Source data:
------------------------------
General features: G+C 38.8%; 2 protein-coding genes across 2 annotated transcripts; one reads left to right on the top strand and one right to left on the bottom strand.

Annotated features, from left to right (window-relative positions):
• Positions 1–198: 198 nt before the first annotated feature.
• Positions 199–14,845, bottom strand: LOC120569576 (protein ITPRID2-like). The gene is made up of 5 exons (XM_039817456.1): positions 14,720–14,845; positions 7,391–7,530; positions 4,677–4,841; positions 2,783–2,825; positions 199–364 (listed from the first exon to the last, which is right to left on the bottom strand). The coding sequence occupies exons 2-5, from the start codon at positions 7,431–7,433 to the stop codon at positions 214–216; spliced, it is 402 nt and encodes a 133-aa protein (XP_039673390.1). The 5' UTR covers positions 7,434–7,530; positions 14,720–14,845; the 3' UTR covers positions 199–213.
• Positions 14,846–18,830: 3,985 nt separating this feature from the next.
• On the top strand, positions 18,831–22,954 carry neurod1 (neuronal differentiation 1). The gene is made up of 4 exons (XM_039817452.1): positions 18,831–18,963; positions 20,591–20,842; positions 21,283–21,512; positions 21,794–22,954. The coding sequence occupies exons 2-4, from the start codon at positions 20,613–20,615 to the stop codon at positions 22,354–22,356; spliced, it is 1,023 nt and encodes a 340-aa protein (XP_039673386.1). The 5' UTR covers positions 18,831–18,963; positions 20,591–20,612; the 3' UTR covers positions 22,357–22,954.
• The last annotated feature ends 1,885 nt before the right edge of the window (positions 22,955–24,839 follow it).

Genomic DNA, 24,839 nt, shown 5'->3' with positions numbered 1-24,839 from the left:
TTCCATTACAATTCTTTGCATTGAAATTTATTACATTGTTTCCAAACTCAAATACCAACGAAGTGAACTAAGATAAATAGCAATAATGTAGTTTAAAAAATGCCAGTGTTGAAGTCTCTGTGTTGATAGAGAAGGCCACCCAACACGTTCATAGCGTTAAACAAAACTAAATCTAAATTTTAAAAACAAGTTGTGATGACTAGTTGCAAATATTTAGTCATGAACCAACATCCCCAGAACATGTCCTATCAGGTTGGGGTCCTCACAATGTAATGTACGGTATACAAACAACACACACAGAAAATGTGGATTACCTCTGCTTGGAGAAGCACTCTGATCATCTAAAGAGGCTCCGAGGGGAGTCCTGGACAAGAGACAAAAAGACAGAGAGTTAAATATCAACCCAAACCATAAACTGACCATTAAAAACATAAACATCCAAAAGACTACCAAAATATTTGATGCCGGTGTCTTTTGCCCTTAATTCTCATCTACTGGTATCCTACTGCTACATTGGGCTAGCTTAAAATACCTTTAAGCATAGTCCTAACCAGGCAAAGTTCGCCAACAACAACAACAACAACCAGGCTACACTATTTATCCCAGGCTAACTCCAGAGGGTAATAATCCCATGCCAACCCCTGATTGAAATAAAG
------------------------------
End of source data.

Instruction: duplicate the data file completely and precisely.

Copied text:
General features: G+C 38.8%; 2 protein-coding genes across 2 annotated transcripts; one reads left to right on the top strand and one right to left on the bottom strand.

Annotated features, from left to right (window-relative positions):
• Positions 1–198: 198 nt before the first annotated feature.
• Positions 199–14,845, bottom strand: LOC120569576 (protein ITPRID2-like). The gene is made up of 5 exons (XM_039817456.1): positions 14,720–14,845; positions 7,391–7,530; positions 4,677–4,841; positions 2,783–2,825; positions 199–364 (listed from the first exon to the last, which is right to left on the bottom strand). The coding sequence occupies exons 2-5, from the start codon at positions 7,431–7,433 to the stop codon at positions 214–216; spliced, it is 402 nt and encodes a 133-aa protein (XP_039673390.1). The 5' UTR covers positions 7,434–7,530; positions 14,720–14,845; the 3' UTR covers positions 199–213.
• Positions 14,846–18,830: 3,985 nt separating this feature from the next.
• On the top strand, positions 18,831–22,954 carry neurod1 (neuronal differentiation 1). The gene is made up of 4 exons (XM_039817452.1): positions 18,831–18,963; positions 20,591–20,842; positions 21,283–21,512; positions 21,794–22,954. The coding sequence occupies exons 2-4, from the start codon at positions 20,613–20,615 to the stop codon at positions 22,354–22,356; spliced, it is 1,023 nt and encodes a 340-aa protein (XP_039673386.1). The 5' UTR covers positions 18,831–18,963; positions 20,591–20,612; the 3' UTR covers positions 22,357–22,954.
• The last annotated feature ends 1,885 nt before the right edge of the window (positions 22,955–24,839 follow it).

Genomic DNA, 24,839 nt, shown 5'->3' with positions numbered 1-24,839 from the left:
TTCCATTACAATTCTTTGCATTGAAATTTATTACATTGTTTCCAAACTCAAATACCAACGAAGTGAACTAAGATAAATAGCAATAATGTAGTTTAAAAAATGCCAGTGTTGAAGTCTCTGTGTTGATAGAGAAGGCCACCCAACACGTTCATAGCGTTAAACAAAACTAAATCTAAATTTTAAAAACAAGTTGTGATGACTAGTTGCAAATATTTAGTCATGAACCAACATCCCCAGAACATGTCCTATCAGGTTGGGGTCCTCACAATGTAATGTACGGTATACAAACAACACACACAGAAAATGTGGATTACCTCTGCTTGGAGAAGCACTCTGATCATCTAAAGAGGCTCCGAGGGGAGTCCTGGACAAGAGACAAAAAGACAGAGAGTTAAATATCAACCCAAACCATAAACTGACCATTAAAAACATAAACATCCAAAAGACTACCAAAATATTTGATGCCGGTGTCTTTTGCCCTTAATTCTCATCTACTGGTATCCTACTGCTACATTGGGCTAGCTTAAAATACCTTTAAGCATAGTCCTAACCAGGCAAAGTTCGCCAACAACAACAACAACAACCAGGCTACACTATTTATCCCAGGCTAACTCCAGAGGGTAATAATCCCATGCCAACCCCTGATTGAAATAAAG